Review Summary: A standout album in technical death metal that manages to be ferocious and aggressive yet melodic and progressive at the same time.
“Once again my rivers flood, As you were drained of blood”
Sweden’s Anata made a huge impact with their debut album, The Infernal Depths of Hatred, so one would wonder if they had the potential to follow up such an amazing album. Well they have, and they’ve come back sporting a new direction with their sound without losing the core aspect of their music. Anata’s lineup on this album is:
Fredrik Schalin: Vocals/Guitar
Andreas Allenmark: Guitar
Henrik Drake: Bass
Conny Petersson: Drums
The most noticeable change on this album is that the album as a whole is much heavier and darker than the previous album. The technicality has also been upped a notch from the last album, while still keeping the progressive and melodic elements intact.
The guitar work is a bit more brutal than it was on the last album, featuring more aggressive death metal riffs and dissonant chords. The melodies are more focused in the progressive vein here and less in the tremolo picked melodies. However, the emotional tone, while not as strong here as it was on the debut, is still very present in the melodies on the album. The riffs and melodies still swirl around in a typhoon of passionate complexity, just with a little more diversity here. Another noticeable trait on this album is the increased presence of guitar solos. Not only are they much more common on this album, but their quality has improved as well, utilizing finger tapping and plenty of tasteful, crisp melody. The guitars are also much more “crunchy” on this album, which makes for a more evil, nihilistic atmosphere, as opposed to the more prideful sound of the last record.
Fredrik seems to have favored his low vocals on this album, as his growls dominate his vocal performance, with the black metal influenced shrieks being put on the backburner, as they are mostly absent here. However, his growls are much more passionate and ferocious now, possibly due to them being placed a bit further up in the mix. Second guitarist Andreas Allenmark provides the occasional throaty howl in the background, and its quite obvious that he’s not used to it, because it sounds awkward. Fortunately, he rarely does backing vocals here.
The rhythm section differs a lot from the previous album, especially in the drumming. Henrik’s bass playing is a bit more audible in the mix now, and it’s nice to hear him grooving under the volleys of mind boggling yet memorable guitar work. As you can tell, Robert was replaced by his brother Conny, and this was a very crucial step, as his skills behind the kit far exceed his brother. His style is very fluid and smooth, providing plenty of tasty fills as well as being able to carry the faster areas of the album better due to him providing faster blast beats.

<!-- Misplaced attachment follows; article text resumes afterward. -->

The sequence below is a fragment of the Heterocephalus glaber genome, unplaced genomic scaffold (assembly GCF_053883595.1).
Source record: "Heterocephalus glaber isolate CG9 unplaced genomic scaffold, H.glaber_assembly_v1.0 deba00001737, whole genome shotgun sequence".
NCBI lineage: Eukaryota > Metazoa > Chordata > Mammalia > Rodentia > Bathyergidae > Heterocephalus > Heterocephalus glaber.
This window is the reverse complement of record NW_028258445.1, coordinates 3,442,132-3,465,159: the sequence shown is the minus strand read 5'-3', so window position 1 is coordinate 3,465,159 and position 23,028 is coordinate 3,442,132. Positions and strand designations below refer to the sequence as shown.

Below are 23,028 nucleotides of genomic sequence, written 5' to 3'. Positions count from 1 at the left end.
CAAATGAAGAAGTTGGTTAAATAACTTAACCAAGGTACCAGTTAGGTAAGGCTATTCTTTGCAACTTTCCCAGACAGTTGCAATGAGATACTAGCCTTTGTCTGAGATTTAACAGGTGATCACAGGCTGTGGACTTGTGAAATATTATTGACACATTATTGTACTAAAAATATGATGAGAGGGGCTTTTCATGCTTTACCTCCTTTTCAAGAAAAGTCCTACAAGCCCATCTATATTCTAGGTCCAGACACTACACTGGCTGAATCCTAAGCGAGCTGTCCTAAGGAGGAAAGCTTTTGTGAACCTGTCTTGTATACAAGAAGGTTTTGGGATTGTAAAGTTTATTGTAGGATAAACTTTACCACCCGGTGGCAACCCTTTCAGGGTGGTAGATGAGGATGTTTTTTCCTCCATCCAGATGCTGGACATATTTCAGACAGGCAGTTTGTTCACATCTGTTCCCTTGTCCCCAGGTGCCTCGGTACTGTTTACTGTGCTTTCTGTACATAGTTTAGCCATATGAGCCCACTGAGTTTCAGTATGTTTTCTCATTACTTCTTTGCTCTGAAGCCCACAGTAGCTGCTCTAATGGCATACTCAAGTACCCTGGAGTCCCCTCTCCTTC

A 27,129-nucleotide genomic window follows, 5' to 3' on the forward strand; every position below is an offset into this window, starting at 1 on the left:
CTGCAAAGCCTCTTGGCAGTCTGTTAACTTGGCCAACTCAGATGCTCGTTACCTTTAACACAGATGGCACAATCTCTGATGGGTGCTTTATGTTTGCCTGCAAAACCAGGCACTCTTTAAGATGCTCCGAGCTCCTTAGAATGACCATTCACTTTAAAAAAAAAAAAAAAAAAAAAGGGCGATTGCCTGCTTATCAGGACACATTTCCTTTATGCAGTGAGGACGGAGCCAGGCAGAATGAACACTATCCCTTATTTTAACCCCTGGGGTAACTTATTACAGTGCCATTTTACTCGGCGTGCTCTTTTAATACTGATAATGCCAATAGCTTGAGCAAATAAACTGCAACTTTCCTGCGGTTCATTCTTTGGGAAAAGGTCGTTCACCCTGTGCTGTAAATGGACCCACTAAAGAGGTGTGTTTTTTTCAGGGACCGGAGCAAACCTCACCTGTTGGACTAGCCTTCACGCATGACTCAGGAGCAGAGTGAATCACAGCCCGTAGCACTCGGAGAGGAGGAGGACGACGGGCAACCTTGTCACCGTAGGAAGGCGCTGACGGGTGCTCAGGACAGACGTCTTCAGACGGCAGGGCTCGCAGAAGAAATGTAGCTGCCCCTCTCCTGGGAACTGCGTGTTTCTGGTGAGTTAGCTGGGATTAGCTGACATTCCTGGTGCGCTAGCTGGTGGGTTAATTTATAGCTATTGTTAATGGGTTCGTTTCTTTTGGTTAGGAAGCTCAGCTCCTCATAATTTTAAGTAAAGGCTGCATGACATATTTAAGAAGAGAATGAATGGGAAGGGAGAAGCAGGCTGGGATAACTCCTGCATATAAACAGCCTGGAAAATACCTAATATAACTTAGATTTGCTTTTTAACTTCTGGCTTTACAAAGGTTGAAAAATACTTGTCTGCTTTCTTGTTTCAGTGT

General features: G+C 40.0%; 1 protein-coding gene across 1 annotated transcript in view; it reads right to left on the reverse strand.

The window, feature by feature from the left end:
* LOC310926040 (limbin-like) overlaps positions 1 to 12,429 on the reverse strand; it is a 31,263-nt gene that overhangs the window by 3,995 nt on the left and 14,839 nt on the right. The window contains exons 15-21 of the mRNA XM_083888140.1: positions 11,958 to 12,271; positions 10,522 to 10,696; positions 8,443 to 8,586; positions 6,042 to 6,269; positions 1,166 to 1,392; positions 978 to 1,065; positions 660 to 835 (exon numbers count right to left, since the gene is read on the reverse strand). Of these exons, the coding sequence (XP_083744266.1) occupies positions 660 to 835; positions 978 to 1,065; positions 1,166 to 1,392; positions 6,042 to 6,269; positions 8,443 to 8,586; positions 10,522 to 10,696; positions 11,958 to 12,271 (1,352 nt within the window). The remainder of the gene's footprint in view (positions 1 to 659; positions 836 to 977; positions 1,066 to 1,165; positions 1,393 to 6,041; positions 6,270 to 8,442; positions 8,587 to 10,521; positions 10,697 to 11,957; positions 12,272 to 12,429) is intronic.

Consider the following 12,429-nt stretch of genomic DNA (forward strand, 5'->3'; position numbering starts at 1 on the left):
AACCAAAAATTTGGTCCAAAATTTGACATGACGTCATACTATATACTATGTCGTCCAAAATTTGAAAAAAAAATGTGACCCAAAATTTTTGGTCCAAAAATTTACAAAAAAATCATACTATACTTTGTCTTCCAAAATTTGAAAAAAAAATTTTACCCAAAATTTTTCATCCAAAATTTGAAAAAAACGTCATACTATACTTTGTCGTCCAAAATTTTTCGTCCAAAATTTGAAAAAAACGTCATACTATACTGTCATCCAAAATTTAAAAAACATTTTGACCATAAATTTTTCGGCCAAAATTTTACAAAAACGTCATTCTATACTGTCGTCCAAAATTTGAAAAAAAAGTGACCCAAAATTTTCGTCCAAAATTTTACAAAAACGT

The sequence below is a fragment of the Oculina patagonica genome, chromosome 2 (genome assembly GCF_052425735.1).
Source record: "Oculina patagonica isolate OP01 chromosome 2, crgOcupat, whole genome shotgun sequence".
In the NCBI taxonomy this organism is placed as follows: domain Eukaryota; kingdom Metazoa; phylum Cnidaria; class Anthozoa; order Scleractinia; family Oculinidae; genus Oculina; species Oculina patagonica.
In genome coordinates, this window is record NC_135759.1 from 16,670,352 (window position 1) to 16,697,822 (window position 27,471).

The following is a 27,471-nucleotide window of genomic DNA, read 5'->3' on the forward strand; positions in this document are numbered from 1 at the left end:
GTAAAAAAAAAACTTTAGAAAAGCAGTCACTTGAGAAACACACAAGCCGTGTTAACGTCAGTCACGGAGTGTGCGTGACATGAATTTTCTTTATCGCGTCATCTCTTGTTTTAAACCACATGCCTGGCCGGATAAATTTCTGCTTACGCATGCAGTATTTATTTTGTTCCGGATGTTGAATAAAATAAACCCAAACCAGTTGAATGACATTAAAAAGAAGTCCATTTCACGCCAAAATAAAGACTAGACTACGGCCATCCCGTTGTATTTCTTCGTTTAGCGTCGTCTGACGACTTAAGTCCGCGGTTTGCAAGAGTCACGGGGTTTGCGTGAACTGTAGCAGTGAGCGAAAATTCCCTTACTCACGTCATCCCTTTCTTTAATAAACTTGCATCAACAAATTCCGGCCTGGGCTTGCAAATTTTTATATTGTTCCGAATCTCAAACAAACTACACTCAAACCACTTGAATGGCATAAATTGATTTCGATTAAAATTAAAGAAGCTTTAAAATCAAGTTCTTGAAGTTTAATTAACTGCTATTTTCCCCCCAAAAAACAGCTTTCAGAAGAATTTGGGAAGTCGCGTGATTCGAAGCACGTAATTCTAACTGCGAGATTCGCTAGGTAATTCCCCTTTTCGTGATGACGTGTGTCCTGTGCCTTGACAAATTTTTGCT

While the potpourri if influences may not be as strong here, it actually benefits them here now that they have a more focused sound. Album opener Die Laughing
features blazingly fast, catchy riffs and scorching lead work throughout. The blasting brutality of Dreamon
and Can’t Kill What’s Already Dead
manage to destroy everything in its path with crushing riffs and furious drumming, while keeping a slight melodic edge. Insurrection
and God of Death
offer mostly mid-paced crushers interspersed with blasting and some warped, winding riffing and fancy solos. Or how about The Enigma of Number Three
, with it’s deceptively calm intro that suddenly goes for the throat with mind boggling guitar showmanship that also manages to be extremely catchy and grabs you by the throat, all the while carrying a slight hint of melody underneath. Metamorphosis By the Well of Truth
has a very creative use of dissonance in the melodies, while Drain of Blood
manages to bounce along on a groovy swagger, while sporting one of the best guitar solos on the album. One of the biggest highlights on this album is the stunningly epic Faith, Hope, Self Deception
, which begins with nice, crunchy riffing, followed by a short but beautiful clean guitar break, leading into some of the most epic, passionate guitar work on the entire album, with the tempo gradually picking up and shifting as the song goes on. The progressive eight minute monolith The Temple/Erratic
begins on a furious note, with some of the riffing actually reminding me of Edge of Sanity, but with a bit more technical flair, with two short, crushing breakdowns (the death metal kind, not the scene variety) thrown in the middle. After a somber clean guitar section and a few winding guitar melodies, Fredrik and Andreas charge into a furious guitar duel, quickly trading off solos between each other.
Anata’s place as one of the best in the technical death metal field would truly be recognized on their next album, but that’s for another review. This is the album where Anata found their sound that they would stick to and evolve from in future efforts, and this album should belong in the hands of anyone who enjoys technical/progressive death metal.